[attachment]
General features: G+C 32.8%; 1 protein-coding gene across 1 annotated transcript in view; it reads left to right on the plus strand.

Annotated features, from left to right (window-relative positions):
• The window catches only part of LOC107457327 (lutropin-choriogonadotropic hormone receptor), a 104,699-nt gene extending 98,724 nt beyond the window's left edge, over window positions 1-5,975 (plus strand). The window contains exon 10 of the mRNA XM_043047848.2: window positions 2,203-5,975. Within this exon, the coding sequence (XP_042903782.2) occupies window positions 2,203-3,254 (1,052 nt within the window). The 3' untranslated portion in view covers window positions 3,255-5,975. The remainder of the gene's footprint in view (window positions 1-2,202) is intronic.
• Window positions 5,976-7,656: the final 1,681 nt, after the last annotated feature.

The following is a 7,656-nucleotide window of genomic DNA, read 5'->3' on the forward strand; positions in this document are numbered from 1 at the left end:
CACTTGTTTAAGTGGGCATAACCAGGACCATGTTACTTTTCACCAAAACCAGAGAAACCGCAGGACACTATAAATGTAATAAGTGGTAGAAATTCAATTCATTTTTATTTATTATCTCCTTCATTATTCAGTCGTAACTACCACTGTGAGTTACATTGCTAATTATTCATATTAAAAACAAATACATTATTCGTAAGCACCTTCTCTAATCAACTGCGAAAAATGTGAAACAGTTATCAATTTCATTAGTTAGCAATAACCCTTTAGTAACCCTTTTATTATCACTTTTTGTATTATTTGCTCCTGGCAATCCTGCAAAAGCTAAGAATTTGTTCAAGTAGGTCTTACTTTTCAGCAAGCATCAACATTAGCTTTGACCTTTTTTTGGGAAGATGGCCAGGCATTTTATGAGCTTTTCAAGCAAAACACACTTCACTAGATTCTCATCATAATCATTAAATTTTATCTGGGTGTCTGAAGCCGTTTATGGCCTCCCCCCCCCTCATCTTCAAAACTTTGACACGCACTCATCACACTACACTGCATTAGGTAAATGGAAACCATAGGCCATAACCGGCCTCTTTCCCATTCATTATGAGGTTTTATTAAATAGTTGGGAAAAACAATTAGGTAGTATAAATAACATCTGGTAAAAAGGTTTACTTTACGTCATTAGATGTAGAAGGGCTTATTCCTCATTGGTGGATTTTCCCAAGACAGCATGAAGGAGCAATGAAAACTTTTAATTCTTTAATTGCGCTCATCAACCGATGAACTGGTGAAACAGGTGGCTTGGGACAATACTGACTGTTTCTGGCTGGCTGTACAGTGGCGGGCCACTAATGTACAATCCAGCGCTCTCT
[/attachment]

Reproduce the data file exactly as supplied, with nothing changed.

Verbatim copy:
General features: G+C 32.8%; 1 protein-coding gene across 1 annotated transcript in view; it reads left to right on the plus strand.

Annotated features, from left to right (window-relative positions):
• The window catches only part of LOC107457327 (lutropin-choriogonadotropic hormone receptor), a 104,699-nt gene extending 98,724 nt beyond the window's left edge, over window positions 1-5,975 (plus strand). The window contains exon 10 of the mRNA XM_043047848.2: window positions 2,203-5,975. Within this exon, the coding sequence (XP_042903782.2) occupies window positions 2,203-3,254 (1,052 nt within the window). The 3' untranslated portion in view covers window positions 3,255-5,975. The remainder of the gene's footprint in view (window positions 1-2,202) is intronic.
• Window positions 5,976-7,656: the final 1,681 nt, after the last annotated feature.

The following is a 7,656-nucleotide window of genomic DNA, read 5'->3' on the forward strand; positions in this document are numbered from 1 at the left end:
CACTTGTTTAAGTGGGCATAACCAGGACCATGTTACTTTTCACCAAAACCAGAGAAACCGCAGGACACTATAAATGTAATAAGTGGTAGAAATTCAATTCATTTTTATTTATTATCTCCTTCATTATTCAGTCGTAACTACCACTGTGAGTTACATTGCTAATTATTCATATTAAAAACAAATACATTATTCGTAAGCACCTTCTCTAATCAACTGCGAAAAATGTGAAACAGTTATCAATTTCATTAGTTAGCAATAACCCTTTAGTAACCCTTTTATTATCACTTTTTGTATTATTTGCTCCTGGCAATCCTGCAAAAGCTAAGAATTTGTTCAAGTAGGTCTTACTTTTCAGCAAGCATCAACATTAGCTTTGACCTTTTTTTGGGAAGATGGCCAGGCATTTTATGAGCTTTTCAAGCAAAACACACTTCACTAGATTCTCATCATAATCATTAAATTTTATCTGGGTGTCTGAAGCCGTTTATGGCCTCCCCCCCCCTCATCTTCAAAACTTTGACACGCACTCATCACACTACACTGCATTAGGTAAATGGAAACCATAGGCCATAACCGGCCTCTTTCCCATTCATTATGAGGTTTTATTAAATAGTTGGGAAAAACAATTAGGTAGTATAAATAACATCTGGTAAAAAGGTTTACTTTACGTCATTAGATGTAGAAGGGCTTATTCCTCATTGGTGGATTTTCCCAAGACAGCATGAAGGAGCAATGAAAACTTTTAATTCTTTAATTGCGCTCATCAACCGATGAACTGGTGAAACAGGTGGCTTGGGACAATACTGACTGTTTCTGGCTGGCTGTACAGTGGCGGGCCACTAATGTACAATCCAGCGCTCTCT